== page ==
Computed tomography honeycombing identifies a progressive fibrotic phenotype with increased mortality across diverse interstitial lung diseases

Ayodeji Adegunsoye, Justin Oldham, Shashi K. Bellam, Steven Montner, Matthew M. Churpek, Imre Noth, Rekha Vij, Mary E. Strek, Jonathan H. Chung

Research output: Contribution to journalArticle

11 Scopus citations

Abstract

Rationale: Honeycombing on chest computed tomography (CT) has been described in diverse forms of interstitial lung disease (ILD); however, its prevalence and association with mortality across the spectrum of ILD remains unclear. Objective: To determine the prevalence and prognostic value of CT honeycombing and characterize associated mortality patterns across diverse ILD subtypes in a multicenter cohort. Methods: This was an observational cohort study of adult participants with multidisciplinary or adjudicated ILD diagnosis and documentation of chest CT imaging at index diagnosis across five U.S. hospitals (one tertiary and four nontertiary medical centers). Participants were stratified based on presence or absence of CT honeycombing. Vital status was determined from review of medical records and social security death index. Transplant-free survival was analyzed using univariate and multivariable Cox regression. Results: The sample comprised 1,330 participants (mean age, 66.8 yr; 50% men) with 4,831 person-years of follow-up. The prevalences of CT honeycombing were 42.0%, 41.9%, 37.6%, and 28.6% in chronic hypersensitivity pneumonitis, connective tissue disease–related ILD (CTD-ILD), idiopathic pulmonary fibrosis (IPF), and unclassifiable/other ILDs, respectively. Among those with CT honeycombing, cumulative mortality hazards were similar across ILD subtypes, except for CTD-ILD, which had a lower mortality hazard. Overall, the mean survival time was shorter among those with CT honeycombing (107 mo; 95% confidence interval [CI], 92–122 mo) than those without CT honeycombing (161 mo; 95% CI, 147–174 mo). CT honeycombing was associated with an increased mortality rate (hazard ratio, 1.72; 95% CI, 1.38–2.14) even after adjustment for center, sex, age, forced vital capacity, diffusing capacity, ILD subtype, and use of immunosuppressive therapy (hazard ratio, 1.62; 95% CI, 1.29–2.02). CT honeycombing was associated with an increased mortality rate within non-IPF ILD subgroups (chronic hypersensitivity pneumonitis, CTD-ILD, and unclassifiable/other ILD). In IPF, however, mortality rates were similar between those with and without CT honeycombing. Conclusions: CT honeycombing is prevalent in diverse forms of ILD and uniquely identifies a progressive fibrotic ILD phenotype with a high mortality rate similar to IPF. CT honeycombing did not confer additional risk in IPF, which is already known to be a progressive fibrotic ILD phenotype regardless of the presence of CT honeycombing.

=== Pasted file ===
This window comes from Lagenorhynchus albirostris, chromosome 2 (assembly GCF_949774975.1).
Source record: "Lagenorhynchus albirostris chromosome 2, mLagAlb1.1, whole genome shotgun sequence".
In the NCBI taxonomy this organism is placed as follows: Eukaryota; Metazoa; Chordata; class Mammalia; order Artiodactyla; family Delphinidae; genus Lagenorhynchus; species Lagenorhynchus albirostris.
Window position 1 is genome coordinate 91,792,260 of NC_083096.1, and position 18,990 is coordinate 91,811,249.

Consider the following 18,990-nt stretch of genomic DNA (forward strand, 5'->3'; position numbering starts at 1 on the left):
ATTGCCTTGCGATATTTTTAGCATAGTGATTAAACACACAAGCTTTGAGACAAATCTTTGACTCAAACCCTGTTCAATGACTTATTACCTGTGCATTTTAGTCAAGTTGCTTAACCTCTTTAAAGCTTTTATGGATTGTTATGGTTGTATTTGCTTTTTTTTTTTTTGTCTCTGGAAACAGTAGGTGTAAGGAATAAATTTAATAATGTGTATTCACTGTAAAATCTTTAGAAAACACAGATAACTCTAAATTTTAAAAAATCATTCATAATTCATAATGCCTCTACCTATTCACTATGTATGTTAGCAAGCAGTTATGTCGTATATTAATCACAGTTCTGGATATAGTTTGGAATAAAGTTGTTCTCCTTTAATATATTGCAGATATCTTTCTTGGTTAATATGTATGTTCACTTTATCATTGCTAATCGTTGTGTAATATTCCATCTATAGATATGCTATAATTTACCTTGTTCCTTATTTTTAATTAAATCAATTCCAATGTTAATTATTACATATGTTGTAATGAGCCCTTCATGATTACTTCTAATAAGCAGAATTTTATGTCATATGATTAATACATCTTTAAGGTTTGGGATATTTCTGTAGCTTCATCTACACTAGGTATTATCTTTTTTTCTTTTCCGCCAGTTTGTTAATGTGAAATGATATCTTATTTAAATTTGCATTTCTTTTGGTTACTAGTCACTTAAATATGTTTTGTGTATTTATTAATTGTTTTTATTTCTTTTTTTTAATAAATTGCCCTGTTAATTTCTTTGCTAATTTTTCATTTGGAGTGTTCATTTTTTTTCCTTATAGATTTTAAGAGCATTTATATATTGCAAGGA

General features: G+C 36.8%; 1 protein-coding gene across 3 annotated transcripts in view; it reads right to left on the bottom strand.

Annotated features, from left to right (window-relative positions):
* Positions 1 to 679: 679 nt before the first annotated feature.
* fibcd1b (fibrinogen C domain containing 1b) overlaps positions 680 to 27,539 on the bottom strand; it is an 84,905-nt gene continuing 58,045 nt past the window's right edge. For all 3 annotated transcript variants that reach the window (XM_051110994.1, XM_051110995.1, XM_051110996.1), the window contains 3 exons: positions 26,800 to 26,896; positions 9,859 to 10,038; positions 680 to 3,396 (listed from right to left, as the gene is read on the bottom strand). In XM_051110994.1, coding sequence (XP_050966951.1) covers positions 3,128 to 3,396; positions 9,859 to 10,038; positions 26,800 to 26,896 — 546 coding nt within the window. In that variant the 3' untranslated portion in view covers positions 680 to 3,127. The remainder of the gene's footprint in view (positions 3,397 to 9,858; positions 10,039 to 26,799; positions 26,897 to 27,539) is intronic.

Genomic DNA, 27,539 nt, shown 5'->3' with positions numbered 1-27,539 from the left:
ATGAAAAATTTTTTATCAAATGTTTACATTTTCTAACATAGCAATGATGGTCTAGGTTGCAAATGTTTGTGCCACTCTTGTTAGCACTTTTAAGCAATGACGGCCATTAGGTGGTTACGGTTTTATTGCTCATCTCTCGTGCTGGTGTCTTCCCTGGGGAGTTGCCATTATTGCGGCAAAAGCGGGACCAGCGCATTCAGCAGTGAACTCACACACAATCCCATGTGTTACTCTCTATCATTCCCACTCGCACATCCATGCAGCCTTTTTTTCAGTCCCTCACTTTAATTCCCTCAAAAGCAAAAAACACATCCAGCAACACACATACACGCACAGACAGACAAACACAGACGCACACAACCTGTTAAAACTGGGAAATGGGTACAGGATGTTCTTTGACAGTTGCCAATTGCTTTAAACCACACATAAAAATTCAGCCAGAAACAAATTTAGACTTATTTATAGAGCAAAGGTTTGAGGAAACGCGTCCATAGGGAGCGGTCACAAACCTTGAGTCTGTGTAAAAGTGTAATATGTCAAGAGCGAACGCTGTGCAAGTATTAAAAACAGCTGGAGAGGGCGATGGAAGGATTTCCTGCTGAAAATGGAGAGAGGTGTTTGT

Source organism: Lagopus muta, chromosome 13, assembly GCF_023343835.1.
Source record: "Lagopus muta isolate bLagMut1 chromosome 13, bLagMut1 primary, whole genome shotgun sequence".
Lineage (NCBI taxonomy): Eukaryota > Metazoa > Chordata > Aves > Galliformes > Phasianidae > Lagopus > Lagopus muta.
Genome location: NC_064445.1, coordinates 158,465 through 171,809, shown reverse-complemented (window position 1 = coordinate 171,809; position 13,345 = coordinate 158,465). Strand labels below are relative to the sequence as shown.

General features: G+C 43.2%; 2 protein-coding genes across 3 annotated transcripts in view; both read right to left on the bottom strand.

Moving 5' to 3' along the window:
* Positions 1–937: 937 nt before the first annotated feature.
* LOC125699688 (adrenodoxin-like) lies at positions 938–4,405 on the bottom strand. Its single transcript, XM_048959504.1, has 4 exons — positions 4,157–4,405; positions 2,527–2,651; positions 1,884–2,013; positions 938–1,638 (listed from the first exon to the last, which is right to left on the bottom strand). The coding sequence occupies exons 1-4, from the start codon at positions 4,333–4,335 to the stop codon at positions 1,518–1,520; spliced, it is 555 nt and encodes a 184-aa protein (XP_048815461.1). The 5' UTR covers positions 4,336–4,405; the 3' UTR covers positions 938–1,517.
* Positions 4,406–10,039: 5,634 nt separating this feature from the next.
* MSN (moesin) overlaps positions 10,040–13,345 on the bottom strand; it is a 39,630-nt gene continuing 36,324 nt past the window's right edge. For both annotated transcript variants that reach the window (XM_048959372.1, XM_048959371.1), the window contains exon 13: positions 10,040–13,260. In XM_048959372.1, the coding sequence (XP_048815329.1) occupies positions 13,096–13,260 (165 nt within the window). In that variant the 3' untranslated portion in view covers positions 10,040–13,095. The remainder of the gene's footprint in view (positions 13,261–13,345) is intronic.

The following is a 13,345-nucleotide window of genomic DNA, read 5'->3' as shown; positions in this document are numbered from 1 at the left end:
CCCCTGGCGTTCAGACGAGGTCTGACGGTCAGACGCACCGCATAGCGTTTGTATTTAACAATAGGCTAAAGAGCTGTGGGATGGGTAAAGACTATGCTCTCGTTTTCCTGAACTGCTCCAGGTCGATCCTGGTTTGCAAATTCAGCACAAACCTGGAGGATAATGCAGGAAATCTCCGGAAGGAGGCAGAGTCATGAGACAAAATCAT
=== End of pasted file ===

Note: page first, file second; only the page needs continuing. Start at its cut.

Original languageEnglish (US)
Pages (from-to)580-588
Number of pages9
JournalAnnals of the American Thoracic Society
Volume16
Issue number5
DOIs
StatePublished - May 1 2019

Keywords

  • CT
  • Honeycombing
  • Interstitial lung disease
  • Mortality
  • Pulmonary fibrosis

ASJC Scopus subject areas

  • Pulmonary and Respiratory Medicine

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